MS Windows Lab (Kunsela C014 & C122) – provides access to the MS Windows operating system and software. The C014 classroom lab contains twenty-five workstations and is open for use when classes are not in session. The C122 open lab contains 6 workstations and is ideal for small groups working collaboratively on projects. These labs support instruction and experimentation in object-oriented programming, client-server and distributed computing (networking, system administration and interoperability with other platforms), collaborative computing (web development, videoconferencing, multimedia). Programming environments supported include SUN Java, Visual Studio NET (C#, J#, C++, Visual Basic), Fortran90, Prolog, LISP, ML-ObjectCaml, APL. Application software includes Microsoft Office, Sharepoint, Publisher, Visio, Matlab, Maple and several Adobe titles.
Kunsela 24 Hour Open Lab (Kunsela B118) – provides access to resources found in other Computer Science labs 24 hours a day, 7 days a week while classes are in session. Current hardware includes ten MS Windows workstations, two Gentoo Linux workstations, and a multimedia station with flatbed scanner and blu-ray writer.
Pre-Requisite Courses and Background
- Computing Fundamentals
- Computer Organization (Machine Structures)
- Object Oriented Programming
- Data Structures
- Discrete Math
The need for completion of pre-requisite coursework is determined in consultation with the Graduate Admissions Office and the program coordinator.
The M.S. in Computer and Information Science consists of 33 credit hours. Three must include:
Area Courses: (12 credit hours)
Depth Courses: (9-12 credit hours)
General Electives: (6 credit hours)
Thesis/Project: (3-6 credit hours)
Area Courses (12 credit hours)
Complete one course in each of the following four areas:
- CS 510 Programming Languages
- CS 511 Formal Methods
- CS 512 Software Engineering
- CS 518 Special Topics in Software Engineering
Systems & Architectures
- CS 520 Computer Architecture
- CS 521 Operating Systems
- CS 522 Computer Networks
- CS 523 Parallel Computing
- CS 524 Distributed Systems
- CS 528 Selected Topics in Systems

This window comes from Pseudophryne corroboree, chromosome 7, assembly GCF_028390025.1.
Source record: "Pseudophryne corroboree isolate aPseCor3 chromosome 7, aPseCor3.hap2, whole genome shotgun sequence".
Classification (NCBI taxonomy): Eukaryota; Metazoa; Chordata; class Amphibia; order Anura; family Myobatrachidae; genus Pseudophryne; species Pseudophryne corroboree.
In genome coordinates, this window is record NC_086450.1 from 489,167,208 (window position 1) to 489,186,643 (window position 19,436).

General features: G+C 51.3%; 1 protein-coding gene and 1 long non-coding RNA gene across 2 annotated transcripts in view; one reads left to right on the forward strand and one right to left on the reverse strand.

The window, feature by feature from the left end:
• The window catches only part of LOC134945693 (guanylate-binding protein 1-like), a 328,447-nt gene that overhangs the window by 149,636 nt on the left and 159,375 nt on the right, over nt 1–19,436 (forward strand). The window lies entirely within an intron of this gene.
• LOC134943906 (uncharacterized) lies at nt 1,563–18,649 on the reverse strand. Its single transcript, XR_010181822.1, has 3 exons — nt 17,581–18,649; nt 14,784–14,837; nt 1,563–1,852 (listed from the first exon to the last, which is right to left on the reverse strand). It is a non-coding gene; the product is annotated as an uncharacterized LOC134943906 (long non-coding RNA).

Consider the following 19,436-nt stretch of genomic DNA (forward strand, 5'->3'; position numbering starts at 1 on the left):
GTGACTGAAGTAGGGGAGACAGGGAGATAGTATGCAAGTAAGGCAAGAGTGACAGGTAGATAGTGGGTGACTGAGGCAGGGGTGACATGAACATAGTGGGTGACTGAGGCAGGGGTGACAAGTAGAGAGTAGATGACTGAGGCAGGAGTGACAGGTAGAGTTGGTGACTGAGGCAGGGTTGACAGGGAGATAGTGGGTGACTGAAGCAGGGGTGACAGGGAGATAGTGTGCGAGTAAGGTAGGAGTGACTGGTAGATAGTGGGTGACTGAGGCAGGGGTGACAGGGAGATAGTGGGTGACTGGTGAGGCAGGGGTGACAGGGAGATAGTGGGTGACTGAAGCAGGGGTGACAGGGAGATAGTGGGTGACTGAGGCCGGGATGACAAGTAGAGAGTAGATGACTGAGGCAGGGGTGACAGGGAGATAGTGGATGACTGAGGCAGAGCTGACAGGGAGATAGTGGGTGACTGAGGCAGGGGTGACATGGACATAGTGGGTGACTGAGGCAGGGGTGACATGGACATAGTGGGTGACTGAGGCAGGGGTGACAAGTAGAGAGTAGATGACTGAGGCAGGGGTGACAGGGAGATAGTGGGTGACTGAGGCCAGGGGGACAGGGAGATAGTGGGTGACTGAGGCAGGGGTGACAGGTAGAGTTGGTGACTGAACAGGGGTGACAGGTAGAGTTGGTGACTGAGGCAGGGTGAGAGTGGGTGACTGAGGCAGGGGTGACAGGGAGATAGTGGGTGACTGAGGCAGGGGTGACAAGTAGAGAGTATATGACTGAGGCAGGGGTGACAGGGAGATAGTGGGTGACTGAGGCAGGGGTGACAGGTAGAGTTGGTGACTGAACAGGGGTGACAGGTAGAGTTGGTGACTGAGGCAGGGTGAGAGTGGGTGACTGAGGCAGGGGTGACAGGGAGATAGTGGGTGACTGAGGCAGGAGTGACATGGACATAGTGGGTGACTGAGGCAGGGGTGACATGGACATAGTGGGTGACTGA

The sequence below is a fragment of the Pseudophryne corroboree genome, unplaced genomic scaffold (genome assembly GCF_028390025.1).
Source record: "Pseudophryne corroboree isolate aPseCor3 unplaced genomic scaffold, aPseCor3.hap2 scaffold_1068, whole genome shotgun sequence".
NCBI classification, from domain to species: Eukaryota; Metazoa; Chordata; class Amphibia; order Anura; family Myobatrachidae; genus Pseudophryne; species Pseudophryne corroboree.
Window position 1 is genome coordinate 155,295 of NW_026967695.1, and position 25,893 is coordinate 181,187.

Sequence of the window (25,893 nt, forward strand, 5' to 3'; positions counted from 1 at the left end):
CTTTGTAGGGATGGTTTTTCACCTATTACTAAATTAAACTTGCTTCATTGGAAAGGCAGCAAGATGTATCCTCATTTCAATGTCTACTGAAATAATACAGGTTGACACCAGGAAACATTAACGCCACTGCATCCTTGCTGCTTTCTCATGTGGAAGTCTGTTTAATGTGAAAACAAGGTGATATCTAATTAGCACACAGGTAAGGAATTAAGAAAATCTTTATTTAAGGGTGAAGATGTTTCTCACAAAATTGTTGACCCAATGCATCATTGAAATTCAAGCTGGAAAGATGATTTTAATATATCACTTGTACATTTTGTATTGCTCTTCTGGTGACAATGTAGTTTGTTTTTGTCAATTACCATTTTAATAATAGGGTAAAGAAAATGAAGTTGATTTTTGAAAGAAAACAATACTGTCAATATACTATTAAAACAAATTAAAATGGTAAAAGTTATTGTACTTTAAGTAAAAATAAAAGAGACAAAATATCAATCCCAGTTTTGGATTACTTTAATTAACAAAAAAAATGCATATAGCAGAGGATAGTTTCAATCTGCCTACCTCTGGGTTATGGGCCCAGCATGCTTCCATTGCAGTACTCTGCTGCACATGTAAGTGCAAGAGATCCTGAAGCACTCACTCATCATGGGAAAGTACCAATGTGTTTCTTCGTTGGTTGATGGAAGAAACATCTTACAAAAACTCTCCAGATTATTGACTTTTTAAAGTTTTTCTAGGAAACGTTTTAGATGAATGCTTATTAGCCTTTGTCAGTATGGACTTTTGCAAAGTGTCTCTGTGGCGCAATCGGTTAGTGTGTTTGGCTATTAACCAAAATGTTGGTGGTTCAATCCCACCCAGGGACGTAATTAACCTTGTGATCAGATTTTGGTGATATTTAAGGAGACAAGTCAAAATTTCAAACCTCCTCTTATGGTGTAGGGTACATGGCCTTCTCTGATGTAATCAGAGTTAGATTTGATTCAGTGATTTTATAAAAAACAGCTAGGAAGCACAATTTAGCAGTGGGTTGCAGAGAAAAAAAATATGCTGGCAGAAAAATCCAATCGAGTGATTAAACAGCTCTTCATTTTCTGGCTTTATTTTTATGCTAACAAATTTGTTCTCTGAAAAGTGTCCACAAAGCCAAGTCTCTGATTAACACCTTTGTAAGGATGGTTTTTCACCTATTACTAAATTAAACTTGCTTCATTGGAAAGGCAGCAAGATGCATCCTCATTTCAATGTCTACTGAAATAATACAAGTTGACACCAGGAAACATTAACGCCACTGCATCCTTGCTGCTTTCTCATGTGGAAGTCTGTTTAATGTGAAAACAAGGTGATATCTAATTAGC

Algorithms & Theory
- CS 530 Algorithms & Complexity
- CS 531 Automata, Computability and Formal Languages
- CS 532 Cryptography and Data Security
- CS 538 Special Topics in Algorithms
Artificial Intelligence & Modeling
- CS 540 Artificial Intelligence
- CS 541 Databases
- CS 542 Machine Learning
- CS 543 Systems Theory
- CS 548 Special Topics in AI and Modeling
Depth Courses (9-12 credit hours)
Complete two additional courses from one of the four areas above and one additional course from a different area. A fourth course from any area is required if a project is elected instead of a thesis.
Note: Computer Science graduate courses that are not assigned to one of the areas above (e.g., bridge courses (CS 500, CS 502, CS 503, CS 505), CSC 507, CS 598, CS 599) cannot be applied to the depth requirement.
General Electives (6 credit hours)
Two graduate courses selected from:
(a) graduate computer and information science courses (with the CS prefix) other than bridge courses (not CS 500, CS 502, CS 503, or CS 505)
(b) other graduate courses that are pre-approved by the CS Department via the submission of an Academic Petition (each petition shall include the student’s justification and supporting documentation (syllabus, catalog description, etc.) for accepting the relevant course; the CS Department will consider each petition on a case-by-case basis.
Thesis/Project (3-6 credit hours)
CS 598 Project (3 credits) OR
CS 599 Thesis (6 credits)
Guidelines and requirements for the project or thesis are provided to students by their faculty adviser.
Degree Requirements Overview & Program Notes
- Unless otherwise noted, all graduate courses are 3 credit hours.
- All students must have a GPA of 3.0 or higher to graduate.
- Over the course of their studies, students can only apply two “C” grades in courses taken toward the degree.
- Students may transfer up to six credit hours, if applicable, from another graduate program. Note: All transfer courses must be approved by the CS Dept; courses are usually submitted for transfer consideration prior to matriculation.
- Students may repeat at most two courses in which a “C” grade or less was received.
- Students must maintain continuous registration, equal to or greater than one credit while working on their final thesis or project. Once an MS Computer Science student has taken 3 credits of CS 598 or 6 credits of CS 599, they may maintain continuous registration by enrolling in CMT 600. This may be taken for up to six semesters, at which time it is expected that all program requirements will have been met. Students must be registered at SUNY Polytechnic Institute during the term they intend to graduate.